This meant, that my talks were more about making sense of religion as such in the different forms it may have an impact on our current world and economic life, than about a dialogue between those religions. It had already dawned on me, that a dialogue between religious and non-religious spirituality should be included in my search, as there have been quite a few ‘secular’ expressions of the Golden Rule throughout the centuries, the most well know probably is Immanuel Kant’s maxim: Never use another person as a means to and end.


For the 3rd talk I brought a stack of books, each of them presenting a present day application of the Golden Rule in practical terms: Vandana Shiva’s : Soil, not Oil. Marshall Rosenberg’s: Speaking Peace (nonviolent communication); Mahammed Yunus: Banker to the Poor (Micro-credit movement); Amnesty International, which launched in 2009 the second decade of its human dignity campaign.  Alex Podolinsky lectures on Biodynamic Agriculture. A study about Auroville, the City of Dawn, as an instrument for a new higher spiritual consciousness, beyond any religion, recognized and supported by the Indian Government as a secular project…and more.
It was interesting to note, that all new expressions of the old Golden Rule are initiated and carried first of all by individuals, pioneers…Greg Mortensen building schools in the most remote areas of Pakistan and Afghanistan, he a Christian, for Muslim communities and especially for their girls, and the Highest Sharia Court in Pakistan ruling against a Mullah’s opposition, that there is nothing in the Quar’n that forbids a man doing good.


As I couldn’t find a Daoist current project, I asked a Daoist friend if he knew of any. He didn’t and his observation is that people work with the Dao very much on their own, as self-development. In my talk I then highlighted the Dao wisdom of knowing when to stop. I had also showed a book ‘The Big Mo’, given to us by our Daoist friend, in which the author, Mark Raider, shows how the financial crisis and many other dangerous developments gain momentum to the point where people involved in them become paralyzed and can’t stop…For one of the participants this Dao wisdom of knowing when to stop became the most salient memory of the whole project…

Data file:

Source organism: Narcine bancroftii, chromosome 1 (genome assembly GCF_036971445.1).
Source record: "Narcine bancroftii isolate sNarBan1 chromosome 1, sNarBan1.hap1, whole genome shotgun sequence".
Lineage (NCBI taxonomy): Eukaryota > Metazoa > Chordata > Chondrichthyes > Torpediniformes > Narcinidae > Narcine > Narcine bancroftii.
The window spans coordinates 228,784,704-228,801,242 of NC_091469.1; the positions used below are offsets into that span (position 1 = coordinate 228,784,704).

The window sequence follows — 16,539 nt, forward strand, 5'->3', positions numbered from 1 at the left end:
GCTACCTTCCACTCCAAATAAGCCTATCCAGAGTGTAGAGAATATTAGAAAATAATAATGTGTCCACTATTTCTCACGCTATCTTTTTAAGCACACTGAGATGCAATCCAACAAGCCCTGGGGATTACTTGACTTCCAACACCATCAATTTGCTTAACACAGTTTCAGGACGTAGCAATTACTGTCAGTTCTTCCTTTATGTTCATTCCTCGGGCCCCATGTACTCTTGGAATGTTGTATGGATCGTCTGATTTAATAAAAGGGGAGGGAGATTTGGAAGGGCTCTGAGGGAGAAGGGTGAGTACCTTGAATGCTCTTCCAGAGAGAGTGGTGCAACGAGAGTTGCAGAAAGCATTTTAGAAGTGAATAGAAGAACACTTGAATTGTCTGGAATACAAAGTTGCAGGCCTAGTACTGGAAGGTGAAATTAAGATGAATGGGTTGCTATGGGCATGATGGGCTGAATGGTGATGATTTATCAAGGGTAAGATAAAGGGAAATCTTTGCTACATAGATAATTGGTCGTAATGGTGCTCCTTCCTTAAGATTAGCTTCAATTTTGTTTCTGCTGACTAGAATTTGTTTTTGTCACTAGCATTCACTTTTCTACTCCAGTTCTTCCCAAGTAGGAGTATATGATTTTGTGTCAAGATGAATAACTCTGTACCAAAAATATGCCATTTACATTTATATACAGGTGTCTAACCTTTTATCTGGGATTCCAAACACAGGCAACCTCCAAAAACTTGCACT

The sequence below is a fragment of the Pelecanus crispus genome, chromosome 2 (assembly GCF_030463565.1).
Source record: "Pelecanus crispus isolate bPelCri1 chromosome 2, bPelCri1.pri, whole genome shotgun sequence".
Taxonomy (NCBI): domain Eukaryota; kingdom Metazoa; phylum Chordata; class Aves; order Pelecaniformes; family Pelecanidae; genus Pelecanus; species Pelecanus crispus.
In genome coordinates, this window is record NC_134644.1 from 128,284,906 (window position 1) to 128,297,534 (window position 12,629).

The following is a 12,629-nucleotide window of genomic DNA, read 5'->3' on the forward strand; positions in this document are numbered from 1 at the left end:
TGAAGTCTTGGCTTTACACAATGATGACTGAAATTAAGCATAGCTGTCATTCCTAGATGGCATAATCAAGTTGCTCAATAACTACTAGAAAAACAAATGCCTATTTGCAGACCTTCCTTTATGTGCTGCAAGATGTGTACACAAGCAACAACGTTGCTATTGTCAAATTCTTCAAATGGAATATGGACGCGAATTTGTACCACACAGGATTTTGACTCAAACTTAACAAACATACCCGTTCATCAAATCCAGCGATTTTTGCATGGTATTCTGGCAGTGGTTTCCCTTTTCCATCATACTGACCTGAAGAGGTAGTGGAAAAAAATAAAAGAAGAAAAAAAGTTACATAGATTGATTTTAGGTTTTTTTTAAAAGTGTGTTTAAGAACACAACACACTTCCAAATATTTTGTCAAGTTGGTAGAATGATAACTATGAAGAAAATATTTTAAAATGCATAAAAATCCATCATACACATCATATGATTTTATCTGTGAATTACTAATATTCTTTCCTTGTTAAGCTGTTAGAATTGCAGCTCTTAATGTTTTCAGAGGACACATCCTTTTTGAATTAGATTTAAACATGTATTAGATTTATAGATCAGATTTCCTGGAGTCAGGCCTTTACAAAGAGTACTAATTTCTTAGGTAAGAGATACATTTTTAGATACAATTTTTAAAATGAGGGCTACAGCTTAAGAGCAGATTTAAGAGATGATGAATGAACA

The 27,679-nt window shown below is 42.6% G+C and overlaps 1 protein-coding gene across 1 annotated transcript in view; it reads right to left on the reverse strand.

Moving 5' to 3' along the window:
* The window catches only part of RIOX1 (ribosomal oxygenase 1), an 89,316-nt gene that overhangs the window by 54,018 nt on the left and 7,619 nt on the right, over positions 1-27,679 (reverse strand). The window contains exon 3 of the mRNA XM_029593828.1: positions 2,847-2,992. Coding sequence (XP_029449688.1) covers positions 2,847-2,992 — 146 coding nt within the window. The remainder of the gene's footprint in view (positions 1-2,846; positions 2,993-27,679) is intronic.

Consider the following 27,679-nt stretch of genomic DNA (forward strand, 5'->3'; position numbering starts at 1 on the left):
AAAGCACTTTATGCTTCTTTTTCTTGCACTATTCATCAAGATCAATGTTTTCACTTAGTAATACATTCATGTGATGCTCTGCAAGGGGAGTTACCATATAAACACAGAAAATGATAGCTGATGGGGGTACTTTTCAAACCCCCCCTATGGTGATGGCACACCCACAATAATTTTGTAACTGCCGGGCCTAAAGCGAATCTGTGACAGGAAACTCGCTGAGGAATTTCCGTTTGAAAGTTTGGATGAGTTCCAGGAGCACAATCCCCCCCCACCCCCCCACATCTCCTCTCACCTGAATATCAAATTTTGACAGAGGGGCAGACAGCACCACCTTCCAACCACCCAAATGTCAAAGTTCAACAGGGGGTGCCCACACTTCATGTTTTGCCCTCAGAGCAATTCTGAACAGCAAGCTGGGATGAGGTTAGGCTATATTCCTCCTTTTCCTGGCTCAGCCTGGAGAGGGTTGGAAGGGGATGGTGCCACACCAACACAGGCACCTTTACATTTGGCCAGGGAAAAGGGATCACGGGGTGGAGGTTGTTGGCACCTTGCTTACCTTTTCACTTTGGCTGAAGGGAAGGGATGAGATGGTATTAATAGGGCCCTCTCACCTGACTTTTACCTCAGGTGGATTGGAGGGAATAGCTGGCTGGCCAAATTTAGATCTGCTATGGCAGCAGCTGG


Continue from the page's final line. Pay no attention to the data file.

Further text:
My 2rd talk focused on what it takes to collectively implement this rule on the enormous scale the future of our earth and humanity now requires. The need for a fuller development of human capacities in order to meet the challenges of our time gets recognized not only in religious circles appealing to the hidden knowledge and practices, i.e. the esoteric streams, behind the outer forms of organized religion, but also in secular circles: novelist/philosopher John Ralston Saul urging to expand our ways of knowing beyond the current scientific methods and linear logic: imagination, intuition, memory and other dimensions of knowing (in: On Equilibrium); Margaret Somerville, introducing the concept of the ‘Secular Sacred’  and proposing to revive appreciation and practice of ‘Past Virtues for a Future  World’ (in: The Ethical Imagination) ; Juergen Habermas, Philosopher and atheist, urging fellow intellectuals outside any religion to engage in conversation with religions, referring back to the ‘axial time’ where the separation of philosophy and religion first started to occur ( In: An Awareness of what is missing). Habermas is particularly motivated by concern for the rise of fundamentalist religions, that seem to offer something, that secular intellectuals can’t. And most recently: the philosopher Alain de Botton, a born and bred atheist, who actively seeks out whatever warmth and richness religions have to offer, in terms of community building, education, wisdom and spiritual discipline etc., without subscribing to any of the ‘supernatural’ claims of those religions. In his Religion for Atheists he shows great perceptiveness and respect for the great cultural and social gifts religion have to offer and describes very positively his experience of participating  Buddhist Walking Meditation. He concludes, that atheists should come up with their own, secular, spiritual exercises.